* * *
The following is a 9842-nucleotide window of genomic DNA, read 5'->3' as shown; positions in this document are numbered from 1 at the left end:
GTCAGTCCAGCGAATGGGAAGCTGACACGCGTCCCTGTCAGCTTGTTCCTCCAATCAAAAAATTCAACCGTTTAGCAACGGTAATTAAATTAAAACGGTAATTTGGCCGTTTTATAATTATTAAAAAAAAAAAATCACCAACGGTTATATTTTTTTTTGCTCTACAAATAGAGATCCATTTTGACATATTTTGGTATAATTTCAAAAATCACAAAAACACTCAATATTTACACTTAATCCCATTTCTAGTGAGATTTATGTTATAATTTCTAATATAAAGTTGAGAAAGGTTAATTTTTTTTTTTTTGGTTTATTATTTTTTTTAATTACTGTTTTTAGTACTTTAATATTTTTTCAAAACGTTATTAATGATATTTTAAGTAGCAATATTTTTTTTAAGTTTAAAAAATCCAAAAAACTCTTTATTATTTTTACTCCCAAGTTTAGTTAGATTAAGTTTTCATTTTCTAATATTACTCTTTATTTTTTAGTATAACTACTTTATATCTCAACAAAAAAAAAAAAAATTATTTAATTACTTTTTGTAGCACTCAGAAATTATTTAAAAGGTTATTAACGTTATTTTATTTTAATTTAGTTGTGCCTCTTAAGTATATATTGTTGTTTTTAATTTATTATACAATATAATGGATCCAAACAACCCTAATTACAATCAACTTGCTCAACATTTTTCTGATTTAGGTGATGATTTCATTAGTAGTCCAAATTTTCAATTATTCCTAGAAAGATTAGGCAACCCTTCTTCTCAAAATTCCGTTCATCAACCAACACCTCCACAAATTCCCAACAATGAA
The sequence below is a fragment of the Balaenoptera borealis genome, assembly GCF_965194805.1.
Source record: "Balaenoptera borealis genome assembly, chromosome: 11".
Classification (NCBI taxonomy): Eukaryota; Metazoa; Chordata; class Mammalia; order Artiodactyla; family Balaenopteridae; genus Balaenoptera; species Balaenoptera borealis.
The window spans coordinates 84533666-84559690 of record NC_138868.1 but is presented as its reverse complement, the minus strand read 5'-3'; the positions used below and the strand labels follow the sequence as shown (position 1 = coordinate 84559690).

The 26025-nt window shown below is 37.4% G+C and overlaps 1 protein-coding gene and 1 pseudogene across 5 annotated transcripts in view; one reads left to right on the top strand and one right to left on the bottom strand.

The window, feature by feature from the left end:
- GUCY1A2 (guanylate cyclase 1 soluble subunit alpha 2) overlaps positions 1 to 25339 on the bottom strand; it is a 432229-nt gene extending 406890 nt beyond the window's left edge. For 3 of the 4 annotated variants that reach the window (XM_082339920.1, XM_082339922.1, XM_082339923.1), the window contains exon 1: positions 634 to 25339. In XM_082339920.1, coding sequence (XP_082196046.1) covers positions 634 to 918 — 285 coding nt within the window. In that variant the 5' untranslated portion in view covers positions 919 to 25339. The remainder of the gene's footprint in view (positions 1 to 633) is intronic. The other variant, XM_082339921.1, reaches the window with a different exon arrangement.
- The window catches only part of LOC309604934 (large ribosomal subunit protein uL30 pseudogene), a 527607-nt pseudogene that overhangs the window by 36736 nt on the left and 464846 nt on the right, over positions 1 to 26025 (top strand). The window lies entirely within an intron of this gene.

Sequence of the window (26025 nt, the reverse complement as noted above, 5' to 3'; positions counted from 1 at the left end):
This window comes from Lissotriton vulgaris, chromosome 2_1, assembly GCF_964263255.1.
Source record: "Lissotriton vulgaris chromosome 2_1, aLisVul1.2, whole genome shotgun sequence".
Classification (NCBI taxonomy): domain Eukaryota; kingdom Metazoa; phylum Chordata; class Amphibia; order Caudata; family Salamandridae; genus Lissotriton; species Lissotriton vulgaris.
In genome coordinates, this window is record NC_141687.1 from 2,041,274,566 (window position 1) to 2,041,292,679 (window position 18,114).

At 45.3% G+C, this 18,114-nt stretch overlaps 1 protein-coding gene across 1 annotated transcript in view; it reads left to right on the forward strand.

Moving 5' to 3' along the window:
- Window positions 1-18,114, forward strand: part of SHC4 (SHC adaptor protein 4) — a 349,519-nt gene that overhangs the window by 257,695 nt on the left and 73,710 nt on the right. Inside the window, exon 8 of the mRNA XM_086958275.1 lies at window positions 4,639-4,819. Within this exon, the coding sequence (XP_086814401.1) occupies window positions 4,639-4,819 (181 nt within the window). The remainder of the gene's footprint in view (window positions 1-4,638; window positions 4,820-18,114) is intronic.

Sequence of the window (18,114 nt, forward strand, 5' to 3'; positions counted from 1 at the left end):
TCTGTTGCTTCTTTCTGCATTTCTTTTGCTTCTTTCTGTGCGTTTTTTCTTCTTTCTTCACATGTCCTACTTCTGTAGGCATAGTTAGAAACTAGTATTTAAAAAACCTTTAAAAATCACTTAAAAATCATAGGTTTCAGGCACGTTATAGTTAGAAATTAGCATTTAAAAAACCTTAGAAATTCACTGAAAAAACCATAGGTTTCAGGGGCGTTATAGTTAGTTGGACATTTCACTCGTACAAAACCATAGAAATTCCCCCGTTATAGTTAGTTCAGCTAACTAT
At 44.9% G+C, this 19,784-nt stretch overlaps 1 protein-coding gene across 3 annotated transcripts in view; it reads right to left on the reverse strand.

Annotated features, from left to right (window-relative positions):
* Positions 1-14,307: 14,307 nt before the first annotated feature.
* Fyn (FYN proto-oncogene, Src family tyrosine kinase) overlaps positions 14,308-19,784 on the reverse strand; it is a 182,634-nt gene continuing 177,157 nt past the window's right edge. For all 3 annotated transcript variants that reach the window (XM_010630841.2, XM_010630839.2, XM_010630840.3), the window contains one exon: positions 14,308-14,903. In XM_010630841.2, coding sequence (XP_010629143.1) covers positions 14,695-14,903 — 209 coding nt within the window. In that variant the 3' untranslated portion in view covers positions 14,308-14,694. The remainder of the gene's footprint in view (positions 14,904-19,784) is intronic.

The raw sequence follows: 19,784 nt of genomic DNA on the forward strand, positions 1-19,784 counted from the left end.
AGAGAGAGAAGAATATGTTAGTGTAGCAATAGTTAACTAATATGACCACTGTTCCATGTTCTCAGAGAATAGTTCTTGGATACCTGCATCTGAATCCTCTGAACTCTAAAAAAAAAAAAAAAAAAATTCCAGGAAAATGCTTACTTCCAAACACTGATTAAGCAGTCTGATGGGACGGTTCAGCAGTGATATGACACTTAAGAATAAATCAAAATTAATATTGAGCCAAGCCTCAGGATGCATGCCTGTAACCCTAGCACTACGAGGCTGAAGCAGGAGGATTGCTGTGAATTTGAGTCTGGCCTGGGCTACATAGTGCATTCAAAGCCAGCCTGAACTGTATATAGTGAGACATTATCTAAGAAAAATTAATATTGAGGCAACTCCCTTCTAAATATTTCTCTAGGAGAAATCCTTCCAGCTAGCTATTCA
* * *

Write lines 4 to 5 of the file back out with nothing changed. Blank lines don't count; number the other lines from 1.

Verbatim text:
Source record: "Balaenoptera borealis genome assembly, chromosome: 11".
Classification (NCBI taxonomy): Eukaryota; Metazoa; Chordata; class Mammalia; order Artiodactyla; family Balaenopteridae; genus Balaenoptera; species Balaenoptera borealis.